Unearthing how people in Nigeria lived 2,000 years ago
Archaeologist Chioma Vivian Ngonadi’s literally groundbreaking PhD research in Igboland is revealing the area’s dynamic history.
Food is crucial to the survival of human life and so it is unsurprising that it is also a significant aspect of society. In ancient cultures, the adoption of agriculture represented a vital change in lifestyle – the resulting potential for food resources has become associated with the emergence and development of complex societies. The act of plant cultivation, harvesting and utilisation creates a picture of a community’s identity and social interactions. Understanding food expands the archaeological view of how people organised themselves and their relationship with others.
My research focuses on a small village called Lejja, in Igboland, south-eastern Nigeria. We know that iron smelting flourished in this region on an industrial scale from around 2000 BC: the huge number of slag blocks on the surface reveals that iron working here was a highly sophisticated, long-lived and well-developed tradition, with techniques that involved relatively large-scale metal production.
But despite the evidence suggesting human activity from at least the Palaeolithic period, scientific studies on ancient food-producing societies here are rare. They are also mostly based on hypothetical assumptions drawing on oral history and ethnographic data. No site in this region has been investigated in significant detail for subsistence reconstruction. Consequently, the lack of scientific research on archaeological data on food production and plant exploitation in the deeper past have limited our understanding of the prehistoric subsistence and food history of this area.
I wanted to change this. My research focuses on conducting a thorough empirical and archaeological investigation into the histography of food-ways and agriculture in south-eastern Nigeria, by bringing together archaeological data with historical, botanical and material science techniques. I am aiming to find out how west African iron smelters in Lejja 2,000 years ago sustained life and integrated with the quest for food. This research will inform our understanding of the human-landscape relationship with emphasis on the plant foods exploited, the vegetation, technology and land-use patterns.
Much of this project has focused on how plant food resources were managed – particularly which plants were cultivated (as opposed to traded) and how subsistence practices have changed through time. Our archaeological survey and excavation has revealed that the people who inhabited Lejja in the past had a dynamic agricultural history, technological ingenuity and large, deeply stratified settlements. And it is also reflected in the diverse array of archaeological materials we have uncovered, namely pottery (decorated and undecorated), iron objects, charcoal, iron slag, tuyère fragments, iron ores, hammer stones and macrobotanical remains. Of these, the most common plant remains are oil palm, rice, tiger nut, cowpea and clove: suggesting a rich local diet.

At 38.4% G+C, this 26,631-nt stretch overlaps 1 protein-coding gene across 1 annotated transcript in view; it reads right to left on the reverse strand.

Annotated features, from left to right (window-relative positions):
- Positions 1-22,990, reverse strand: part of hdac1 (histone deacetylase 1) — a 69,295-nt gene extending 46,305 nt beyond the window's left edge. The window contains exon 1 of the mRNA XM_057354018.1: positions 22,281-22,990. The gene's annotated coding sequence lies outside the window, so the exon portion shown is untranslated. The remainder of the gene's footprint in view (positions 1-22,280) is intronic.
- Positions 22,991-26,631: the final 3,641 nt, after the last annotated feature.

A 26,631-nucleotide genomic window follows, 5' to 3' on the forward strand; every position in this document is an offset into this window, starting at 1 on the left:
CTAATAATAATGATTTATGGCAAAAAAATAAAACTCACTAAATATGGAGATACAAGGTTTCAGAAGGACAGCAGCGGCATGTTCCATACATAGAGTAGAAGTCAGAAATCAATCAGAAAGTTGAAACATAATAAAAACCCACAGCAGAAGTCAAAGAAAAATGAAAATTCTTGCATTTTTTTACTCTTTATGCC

Although the project is not complete, it has already revealed a picture of the history of food production, human occupation and the subsistence practices of the area. It has also demonstrated that archaeobotanical remains can be identified from an archaeological context in south-eastern Nigeria, despite the poor potential for the preservation of plant remains in the tropics.
And, at a broader level, it will contribute to discourse in African studies and archaeology on the emergence of agriculture, craft specialisation and social complexity. Elsewhere in west Africa, we know relatively little about early metal-producing communities beyond the technology they employed. This could be one of the first studies to effectively integrate research on metal technology with that on the broader food economy in west Africa, thereby adding an important case study to an extremely sparse archaeological record.